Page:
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FEAR OF THE UNKNOWN PLAGUES THE NATION
Will the Prime Minister break the impasse?

M. Shahidul Islam in Toronto

People get used to live in fear of life under chronic conditions of instability and insecurity accompanied by routine corruption and mafia coercion of a despotic rule. But fear of the unknown and unusual goings-on are bound to unnerve a nation. Many Bangladeshi high-ups and big-wigs have recently flown out of the country with the fear that anything may happen any time while, many more within the country find the existential political and social climate dreadful.

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M. Shahidul Islam in Toronto

People get used to live in fear of life under chronic conditions of instability and insecurity accompanied by routine corruption and mafia coercion of a despotic rule. But fear of the unknown and unusual goings-on are bound to unnerve a nation. Many Bangladeshi high-ups and big-wigs have recently flown out of the country with the fear that anything may happen any time while, many more within the country find the existential political and social climate dreadful.

This precarious ambiance is posing a grave threat to the economy by deterring investment and growth and tampering with confidence. And, not only the nation is bereft of a functional parliament and democratic governance, but also afflicted with unbearable social insecurity, rampant murders and the latest spike in the prices of the essentials, compounded further by an arbitrary and inexplicable rise in the prices of gas and electricity.
Much more is feared in coming days as crops damage has been alarming and substantial in staggered pockets of flooding across the country. Flood victims are left adrift with little or no public assistance. Hundreds of villages, mosques and schools across the country remain submerged in water. Millions are marooned.

Beneath the surface
Add to it what may be purposely sought to brew beneath the surface. Whispers are being echoed even in North America that ‘anything can happen anytime in Bangladesh.’ A syndrome of fear has also gripped the ruling party mandarins. AL’s secretary general, Syed Ashraf, had recently cautioned: “Something ominous may occur.” Some other ruling party leaders said: “BNP wants to kill Sheikh Hasina.”
The BNP, for its part, is reticent for mysterious reasons. While bone-chilling utterances from many ruling alliance quarters were being orchestrated as the usual ‘August blusters’ (the familiar refrains that accompany the commemoration of the tragic incidents of August 15, 1975, when Sheikh Mujib was murdered and of August 21, 2004 when a vicious grenade attack on an Awami League meeting killed dozens), the BNP’s public response was patently mild and muted. Beneath the surface meanwhile, a storm is raging within the ruling alliance, the nature and causes of which are turbid and hence giving rise to ominous conjectures. People ear deeply disturbed worrying what may happen in the offing.

Confession of a maverick
A Dhaka court on August 29 placed one Moshiur Rahman Mamun on one-day’s fresh remand to enable police to quiz him on the alleged phone conversations with Nagorik Oikya Convener Mahmudur Rahman Manna.  The DB said Mamum was arrested from the capital’s Uttara on August 24, four days before he was produced before the court. But rumours are afloat that he had been picked up by RAB or DB in February, around the time of Manna’s arrest on February 24.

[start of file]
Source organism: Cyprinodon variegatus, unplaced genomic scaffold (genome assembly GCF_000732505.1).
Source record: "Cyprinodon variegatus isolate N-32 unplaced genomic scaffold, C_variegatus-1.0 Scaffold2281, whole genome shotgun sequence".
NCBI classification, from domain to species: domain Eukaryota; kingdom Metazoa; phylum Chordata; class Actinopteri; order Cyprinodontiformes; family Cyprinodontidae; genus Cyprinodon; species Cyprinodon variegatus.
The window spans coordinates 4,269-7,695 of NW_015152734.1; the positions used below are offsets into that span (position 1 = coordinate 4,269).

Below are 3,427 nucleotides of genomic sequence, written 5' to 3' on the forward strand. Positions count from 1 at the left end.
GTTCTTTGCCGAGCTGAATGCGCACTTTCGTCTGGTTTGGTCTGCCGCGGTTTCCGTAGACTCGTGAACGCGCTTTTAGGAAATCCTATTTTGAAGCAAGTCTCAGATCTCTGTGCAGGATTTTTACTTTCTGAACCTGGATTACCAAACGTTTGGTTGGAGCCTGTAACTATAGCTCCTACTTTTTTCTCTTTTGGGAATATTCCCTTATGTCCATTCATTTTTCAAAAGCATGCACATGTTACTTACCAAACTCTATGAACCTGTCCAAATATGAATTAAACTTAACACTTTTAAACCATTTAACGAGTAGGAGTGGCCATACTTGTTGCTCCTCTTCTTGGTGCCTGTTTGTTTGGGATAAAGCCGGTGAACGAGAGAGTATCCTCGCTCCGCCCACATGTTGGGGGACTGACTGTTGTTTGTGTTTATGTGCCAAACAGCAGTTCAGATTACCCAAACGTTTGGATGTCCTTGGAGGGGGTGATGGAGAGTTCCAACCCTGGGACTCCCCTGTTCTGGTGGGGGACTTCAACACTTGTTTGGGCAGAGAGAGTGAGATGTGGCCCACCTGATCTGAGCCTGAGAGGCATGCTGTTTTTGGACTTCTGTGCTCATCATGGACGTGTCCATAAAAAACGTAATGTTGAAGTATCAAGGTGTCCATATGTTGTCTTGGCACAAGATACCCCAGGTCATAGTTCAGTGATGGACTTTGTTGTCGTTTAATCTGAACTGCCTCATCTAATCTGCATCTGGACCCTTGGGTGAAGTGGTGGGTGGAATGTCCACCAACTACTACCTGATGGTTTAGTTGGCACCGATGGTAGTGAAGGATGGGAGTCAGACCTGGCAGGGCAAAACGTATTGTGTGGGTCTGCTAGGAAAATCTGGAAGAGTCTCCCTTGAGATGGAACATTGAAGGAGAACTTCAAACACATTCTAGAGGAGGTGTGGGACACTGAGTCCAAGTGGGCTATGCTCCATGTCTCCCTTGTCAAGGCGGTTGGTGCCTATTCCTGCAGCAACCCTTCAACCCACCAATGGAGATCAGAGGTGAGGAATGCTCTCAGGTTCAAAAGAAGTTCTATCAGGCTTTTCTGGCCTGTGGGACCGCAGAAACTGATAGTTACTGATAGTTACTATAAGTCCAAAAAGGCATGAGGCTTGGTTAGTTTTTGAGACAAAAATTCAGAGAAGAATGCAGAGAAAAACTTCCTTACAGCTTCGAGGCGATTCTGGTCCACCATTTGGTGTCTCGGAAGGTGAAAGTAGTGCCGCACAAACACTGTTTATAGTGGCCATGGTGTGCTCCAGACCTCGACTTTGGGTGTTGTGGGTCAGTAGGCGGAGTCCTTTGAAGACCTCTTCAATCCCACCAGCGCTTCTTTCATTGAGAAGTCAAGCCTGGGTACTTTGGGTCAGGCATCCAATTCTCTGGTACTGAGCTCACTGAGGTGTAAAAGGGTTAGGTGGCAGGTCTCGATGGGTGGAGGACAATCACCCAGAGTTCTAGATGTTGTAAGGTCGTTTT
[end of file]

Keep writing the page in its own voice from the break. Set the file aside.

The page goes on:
Where was Mamun so long, and who is he? One of his close associates say: “Mamun was picked up by RAB first in February and quizzed for months before the DGFI requested him to be transferred to them due to his alleged role in plotting a coup. The DGFI kept him for six months and handed him back to the police only last week.”
The hide and seek about Mamun’s arrest notwithstanding, what the law enforcers got from him had quickly been whispered into the ears of many ruling party stalwarts, stirring up an unprecedented ferment of chain reaction that had played out through the month of August. The resultant fear-mongering had pushed into the back burner the sensitive case of a minister and a close relative of the PM, who was alleged to have grabbed minority Hindu property.

Coup foiled?
Some persons feeling vulnerable to police traps being laid for victims had recently fled the country and arrived in North America. One of them said that Mamun had divulged many names to his interrogators about a planned coup d’etat that had gone awry due to his timely arrest. He claimed, “I left the country because I was tipped off about the certainty of being arrested simply because I knew Mamun closely.”
An investigation on Mamun’s antecedents reveals him as a maverick with high ambitions. Purportedly a businessman with British mooring, he had hobnobbed with politicians and civil-military bureaucrats prior to an attempted uprising in the army on 20 May, 1996. He is also known to have been close to Lt. Gen (retd) Masud Uddin, one of the architects of the 1/11 military intervention in 2007.
Since the botched January election of 2014, Mamun is learnt to have claimed, and is said to have confessed to investigators, that he was the emissary of secret messages passed between some civil society members including politicians, and many serving and retired army officers. Manna’s arrest in February is linked to the busting of this alleged scheme in which many civil society luminaries, including Dr. Kamal Hossain, were said to have been looped.